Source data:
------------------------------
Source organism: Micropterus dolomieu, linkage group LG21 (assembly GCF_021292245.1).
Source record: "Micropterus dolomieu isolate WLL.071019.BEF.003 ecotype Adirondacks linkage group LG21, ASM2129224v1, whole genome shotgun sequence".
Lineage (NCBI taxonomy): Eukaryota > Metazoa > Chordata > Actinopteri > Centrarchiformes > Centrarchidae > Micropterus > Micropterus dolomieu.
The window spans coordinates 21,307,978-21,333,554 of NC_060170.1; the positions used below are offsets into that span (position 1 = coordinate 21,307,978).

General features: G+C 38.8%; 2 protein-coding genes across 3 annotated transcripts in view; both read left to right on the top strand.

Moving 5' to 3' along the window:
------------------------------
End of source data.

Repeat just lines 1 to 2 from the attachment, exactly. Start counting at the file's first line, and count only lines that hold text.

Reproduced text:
Source organism: Micropterus dolomieu, linkage group LG21 (assembly GCF_021292245.1).
Source record: "Micropterus dolomieu isolate WLL.071019.BEF.003 ecotype Adirondacks linkage group LG21, ASM2129224v1, whole genome shotgun sequence".